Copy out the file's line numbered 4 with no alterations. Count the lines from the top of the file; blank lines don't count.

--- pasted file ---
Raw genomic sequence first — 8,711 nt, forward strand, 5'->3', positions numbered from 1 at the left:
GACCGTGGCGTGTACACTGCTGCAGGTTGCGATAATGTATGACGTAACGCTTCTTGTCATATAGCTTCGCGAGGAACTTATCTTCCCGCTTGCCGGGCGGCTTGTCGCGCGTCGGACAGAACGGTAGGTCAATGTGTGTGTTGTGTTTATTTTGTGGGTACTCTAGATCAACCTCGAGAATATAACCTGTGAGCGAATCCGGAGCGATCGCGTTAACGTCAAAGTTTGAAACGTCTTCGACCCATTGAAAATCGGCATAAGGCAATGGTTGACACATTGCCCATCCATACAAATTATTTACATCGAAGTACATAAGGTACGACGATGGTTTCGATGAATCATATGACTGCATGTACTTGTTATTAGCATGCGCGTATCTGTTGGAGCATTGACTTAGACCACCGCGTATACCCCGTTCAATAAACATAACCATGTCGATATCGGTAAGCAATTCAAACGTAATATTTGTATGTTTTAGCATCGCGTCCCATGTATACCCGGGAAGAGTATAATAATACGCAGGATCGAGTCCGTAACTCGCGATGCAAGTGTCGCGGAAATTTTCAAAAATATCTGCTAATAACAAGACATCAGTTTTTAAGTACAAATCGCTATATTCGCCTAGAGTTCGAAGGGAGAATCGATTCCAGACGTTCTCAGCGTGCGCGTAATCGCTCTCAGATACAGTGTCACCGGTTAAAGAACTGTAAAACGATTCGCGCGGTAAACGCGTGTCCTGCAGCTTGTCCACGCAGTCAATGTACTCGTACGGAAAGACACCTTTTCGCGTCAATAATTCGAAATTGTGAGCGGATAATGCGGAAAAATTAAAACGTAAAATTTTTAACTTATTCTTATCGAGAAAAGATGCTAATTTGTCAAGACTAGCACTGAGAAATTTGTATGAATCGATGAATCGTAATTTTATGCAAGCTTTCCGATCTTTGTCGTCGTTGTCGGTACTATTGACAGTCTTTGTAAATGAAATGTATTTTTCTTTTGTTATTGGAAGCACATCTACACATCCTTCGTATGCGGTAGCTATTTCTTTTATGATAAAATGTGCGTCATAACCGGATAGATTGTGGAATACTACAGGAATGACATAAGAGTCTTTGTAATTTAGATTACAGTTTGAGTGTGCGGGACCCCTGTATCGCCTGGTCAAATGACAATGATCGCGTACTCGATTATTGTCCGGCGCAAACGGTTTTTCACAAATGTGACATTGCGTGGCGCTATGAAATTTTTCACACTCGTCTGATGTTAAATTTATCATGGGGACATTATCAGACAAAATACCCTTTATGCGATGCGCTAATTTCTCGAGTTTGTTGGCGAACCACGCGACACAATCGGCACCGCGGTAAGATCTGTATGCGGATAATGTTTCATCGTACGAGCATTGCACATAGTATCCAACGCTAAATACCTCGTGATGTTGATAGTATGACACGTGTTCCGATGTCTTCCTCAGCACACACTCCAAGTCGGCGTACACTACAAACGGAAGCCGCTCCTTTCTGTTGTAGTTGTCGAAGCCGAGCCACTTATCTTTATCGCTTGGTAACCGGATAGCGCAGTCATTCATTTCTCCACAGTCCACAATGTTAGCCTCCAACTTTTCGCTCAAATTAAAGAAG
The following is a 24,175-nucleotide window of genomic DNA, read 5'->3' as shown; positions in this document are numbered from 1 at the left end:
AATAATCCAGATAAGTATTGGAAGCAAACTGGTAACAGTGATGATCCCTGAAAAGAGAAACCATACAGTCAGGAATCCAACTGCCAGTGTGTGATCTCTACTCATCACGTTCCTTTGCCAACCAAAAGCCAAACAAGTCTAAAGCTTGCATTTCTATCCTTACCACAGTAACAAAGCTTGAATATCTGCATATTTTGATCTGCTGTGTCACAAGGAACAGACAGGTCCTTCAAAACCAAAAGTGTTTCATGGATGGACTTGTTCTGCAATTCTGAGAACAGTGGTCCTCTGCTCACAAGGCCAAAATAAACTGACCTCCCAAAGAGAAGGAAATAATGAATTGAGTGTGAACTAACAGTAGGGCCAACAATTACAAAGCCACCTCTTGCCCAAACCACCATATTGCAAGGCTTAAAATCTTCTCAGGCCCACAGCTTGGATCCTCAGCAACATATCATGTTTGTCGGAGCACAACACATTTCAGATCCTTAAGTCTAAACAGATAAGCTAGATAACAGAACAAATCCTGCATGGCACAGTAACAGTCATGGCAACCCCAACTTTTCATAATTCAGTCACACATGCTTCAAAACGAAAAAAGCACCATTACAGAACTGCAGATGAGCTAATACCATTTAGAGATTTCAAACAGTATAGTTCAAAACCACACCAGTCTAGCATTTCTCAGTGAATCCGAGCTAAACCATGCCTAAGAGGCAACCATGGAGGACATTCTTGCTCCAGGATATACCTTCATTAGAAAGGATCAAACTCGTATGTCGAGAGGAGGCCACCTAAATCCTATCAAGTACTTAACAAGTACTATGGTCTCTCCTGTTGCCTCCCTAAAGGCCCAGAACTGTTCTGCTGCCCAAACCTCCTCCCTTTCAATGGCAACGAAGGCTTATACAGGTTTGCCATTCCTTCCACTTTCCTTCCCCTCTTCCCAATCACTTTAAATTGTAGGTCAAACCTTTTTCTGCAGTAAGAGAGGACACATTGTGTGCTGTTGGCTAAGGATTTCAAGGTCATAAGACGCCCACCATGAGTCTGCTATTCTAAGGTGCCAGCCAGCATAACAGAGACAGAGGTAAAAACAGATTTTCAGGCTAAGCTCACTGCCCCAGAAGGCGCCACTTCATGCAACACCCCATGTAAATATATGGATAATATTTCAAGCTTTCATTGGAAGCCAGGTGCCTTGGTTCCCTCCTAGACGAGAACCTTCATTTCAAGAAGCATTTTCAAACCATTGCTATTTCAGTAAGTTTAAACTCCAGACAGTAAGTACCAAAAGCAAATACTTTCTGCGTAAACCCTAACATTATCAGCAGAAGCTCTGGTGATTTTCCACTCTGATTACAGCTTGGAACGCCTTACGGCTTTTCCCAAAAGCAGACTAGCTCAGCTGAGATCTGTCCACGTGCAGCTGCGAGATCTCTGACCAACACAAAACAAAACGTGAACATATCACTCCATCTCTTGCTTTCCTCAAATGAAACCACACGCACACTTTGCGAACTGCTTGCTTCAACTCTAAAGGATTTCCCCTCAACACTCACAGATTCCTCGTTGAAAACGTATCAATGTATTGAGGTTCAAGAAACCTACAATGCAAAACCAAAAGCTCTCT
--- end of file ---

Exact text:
AATAATCCAGATAAGTATTGGAAGCAAACTGGTAACAGTGATGATCCCTGAAAAGAGAAACCATACAGTCAGGAATCCAACTGCCAGTGTGTGATCTCTACTCATCACGTTCCTTTGCCAACCAAAAGCCAAACAAGTCTAAAGCTTGCATTTCTATCCTTACCACAGTAACAAAGCTTGAATATCTGCATATTTTGATCTGCTGTGTCACAAGGAACAGACAGGTCCTTCAAAACCAAAAGTGTTTCATGGATGGACTTGTTCTGCAATTCTGAGAACAGTGGTCCTCTGCTCACAAGGCCAAAATAAACTGACCTCCCAAAGAGAAGGAAATAATGAATTGAGTGTGAACTAACAGTAGGGCCAACAATTACAAAGCCACCTCTTGCCCAAACCACCATATTGCAAGGCTTAAAATCTTCTCAGGCCCACAGCTTGGATCCTCAGCAACATATCATGTTTGTCGGAGCACAACACATTTCAGATCCTTAAGTCTAAACAGATAAGCTAGATAACAGAACAAATCCTGCATGGCACAGTAACAGTCATGGCAACCCCAACTTTTCATAATTCAGTCACACATGCTTCAAAACGAAAAAAGCACCATTACAGAACTGCAGATGAGCTAATACCATTTAGAGATTTCAAACAGTATAGTTCAAAACCACACCAGTCTAGCATTTCTCAGTGAATCCGAGCTAAACCATGCCTAAGAGGCAACCATGGAGGACATTCTTGCTCCAGGATATACCTTCATTAGAAAGGATCAAACTCGTATGTCGAGAGGAGGCCACCTAAATCCTATCAAGTACTTAACAAGTACTATGGTCTCTCCTGTTGCCTCCCTAAAGGCCCAGAACTGTTCTGCTGCCCAAACCTCCTCCCTTTCAATGGCAACGAAGGCTTATACAGGTTTGCCATTCCTTCCACTTTCCTTCCCCTCTTCCCAATCACTTTAAATTGTAGGTCAAACCTTTTTCTGCAGTAAGAGAGGACACATTGTGTGCTGTTGGCTAAGGATTTCAAGGTCATAAGACGCCCACCATGAGTCTGCTATTCTAAGGTGCCAGCCAGCATAACAGAGACAGAGGTAAAAACAGATTTTCAGGCTAAGCTCACTGCCCCAGAAGGCGCCACTTCATGCAACACCCCATGTAAATATATGGATAATATTTCAAGCTTTCATTGGAAGCCAGGTGCCTTGGTTCCCTCCTAGACGAGAACCTTCATTTCAAGAAGCATTTTCAAACCATTGCTATTTCAGTAAGTTTAAACTCCAGACAGTAAGTACCAAAAGCAAATACTTTCTGCGTAAACCCTAACATTATCAGCAGAAGCTCTGGTGATTTTCCACTCTGATTACAGCTTGGAACGCCTTACGGCTTTTCCCAAAAGCAGACTAGCTCAGCTGAGATCTGTCCACGTGCAGCTGCGAGATCTCTGACCAACACAAAACAAAACGTGAACATATCACTCCATCTCTTGCTTTCCTCAAATGAAACCACACGCACACTTTGCGAACTGCTTGCTTCAACTCTAAAGGATTTCCCCTCAACACTCACAGATTCCTCGTTGAAAACGTATCAATGTATTGAGGTTCAAGAAACCTACAATGCAAAACCAAAAGCTCTCT